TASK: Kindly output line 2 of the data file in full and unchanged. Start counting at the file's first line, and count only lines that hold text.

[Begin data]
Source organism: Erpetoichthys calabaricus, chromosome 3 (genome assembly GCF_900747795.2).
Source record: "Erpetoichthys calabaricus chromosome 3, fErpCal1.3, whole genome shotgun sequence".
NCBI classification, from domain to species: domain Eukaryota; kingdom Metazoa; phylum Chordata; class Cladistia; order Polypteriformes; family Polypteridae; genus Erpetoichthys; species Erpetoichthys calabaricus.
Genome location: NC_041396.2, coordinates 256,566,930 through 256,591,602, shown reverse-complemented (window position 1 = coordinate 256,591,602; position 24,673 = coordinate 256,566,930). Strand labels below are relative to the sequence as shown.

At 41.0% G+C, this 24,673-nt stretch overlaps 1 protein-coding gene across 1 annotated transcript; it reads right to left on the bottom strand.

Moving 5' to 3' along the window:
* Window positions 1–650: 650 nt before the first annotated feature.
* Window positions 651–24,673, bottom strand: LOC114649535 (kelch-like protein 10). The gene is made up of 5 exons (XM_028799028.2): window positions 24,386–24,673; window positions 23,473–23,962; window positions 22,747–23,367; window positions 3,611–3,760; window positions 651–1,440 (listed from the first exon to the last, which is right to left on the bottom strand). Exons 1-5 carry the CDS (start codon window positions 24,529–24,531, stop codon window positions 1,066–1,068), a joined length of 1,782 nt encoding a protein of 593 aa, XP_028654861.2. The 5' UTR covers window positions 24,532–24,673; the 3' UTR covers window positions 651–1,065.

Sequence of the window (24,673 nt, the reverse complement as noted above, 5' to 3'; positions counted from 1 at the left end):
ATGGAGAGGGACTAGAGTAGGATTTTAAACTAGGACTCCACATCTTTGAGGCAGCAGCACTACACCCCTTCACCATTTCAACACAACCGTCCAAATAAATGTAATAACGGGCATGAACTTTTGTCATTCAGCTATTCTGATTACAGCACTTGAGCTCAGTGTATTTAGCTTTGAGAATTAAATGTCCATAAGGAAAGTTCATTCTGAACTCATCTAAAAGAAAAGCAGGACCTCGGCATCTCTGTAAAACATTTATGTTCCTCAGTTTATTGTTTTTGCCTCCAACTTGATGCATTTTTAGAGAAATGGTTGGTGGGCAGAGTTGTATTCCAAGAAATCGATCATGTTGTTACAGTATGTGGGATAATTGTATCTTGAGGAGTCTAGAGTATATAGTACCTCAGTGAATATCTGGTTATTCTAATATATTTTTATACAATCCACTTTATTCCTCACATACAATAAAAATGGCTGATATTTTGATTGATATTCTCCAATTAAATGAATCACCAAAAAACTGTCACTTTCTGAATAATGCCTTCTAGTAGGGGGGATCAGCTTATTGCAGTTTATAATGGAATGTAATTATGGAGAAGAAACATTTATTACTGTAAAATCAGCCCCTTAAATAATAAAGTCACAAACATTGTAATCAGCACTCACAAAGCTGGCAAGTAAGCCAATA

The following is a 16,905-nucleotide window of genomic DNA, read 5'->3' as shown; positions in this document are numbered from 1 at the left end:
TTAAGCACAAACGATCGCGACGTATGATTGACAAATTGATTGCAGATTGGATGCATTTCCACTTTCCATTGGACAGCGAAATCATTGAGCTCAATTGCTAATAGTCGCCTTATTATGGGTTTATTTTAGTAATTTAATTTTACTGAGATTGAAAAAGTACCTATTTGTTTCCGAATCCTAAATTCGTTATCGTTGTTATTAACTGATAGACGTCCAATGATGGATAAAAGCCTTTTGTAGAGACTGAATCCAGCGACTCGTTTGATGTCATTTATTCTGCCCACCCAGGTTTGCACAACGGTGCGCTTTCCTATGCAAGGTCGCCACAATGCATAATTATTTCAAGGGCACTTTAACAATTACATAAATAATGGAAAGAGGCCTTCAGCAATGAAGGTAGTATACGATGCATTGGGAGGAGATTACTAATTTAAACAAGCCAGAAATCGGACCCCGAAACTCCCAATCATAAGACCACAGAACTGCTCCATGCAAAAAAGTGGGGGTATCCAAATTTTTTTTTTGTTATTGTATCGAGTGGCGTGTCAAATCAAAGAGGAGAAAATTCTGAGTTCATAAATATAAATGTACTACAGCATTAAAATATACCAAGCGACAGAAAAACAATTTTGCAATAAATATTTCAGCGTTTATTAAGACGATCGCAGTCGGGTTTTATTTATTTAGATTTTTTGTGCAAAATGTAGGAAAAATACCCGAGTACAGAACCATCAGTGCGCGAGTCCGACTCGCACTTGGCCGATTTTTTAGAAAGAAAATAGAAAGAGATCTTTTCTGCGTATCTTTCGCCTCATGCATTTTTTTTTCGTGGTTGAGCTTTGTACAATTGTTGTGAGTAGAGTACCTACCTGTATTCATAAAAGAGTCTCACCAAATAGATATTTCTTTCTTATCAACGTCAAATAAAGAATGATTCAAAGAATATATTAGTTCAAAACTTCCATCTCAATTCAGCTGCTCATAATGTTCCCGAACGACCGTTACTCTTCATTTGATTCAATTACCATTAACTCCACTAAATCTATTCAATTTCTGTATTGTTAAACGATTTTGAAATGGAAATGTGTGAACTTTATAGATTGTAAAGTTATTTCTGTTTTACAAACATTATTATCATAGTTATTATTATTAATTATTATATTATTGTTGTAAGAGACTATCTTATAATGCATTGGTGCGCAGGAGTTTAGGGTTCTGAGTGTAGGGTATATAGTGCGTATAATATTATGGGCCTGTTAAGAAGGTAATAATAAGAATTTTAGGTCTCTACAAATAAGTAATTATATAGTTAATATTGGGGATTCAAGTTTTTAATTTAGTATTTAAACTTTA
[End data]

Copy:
Source record: "Erpetoichthys calabaricus chromosome 3, fErpCal1.3, whole genome shotgun sequence".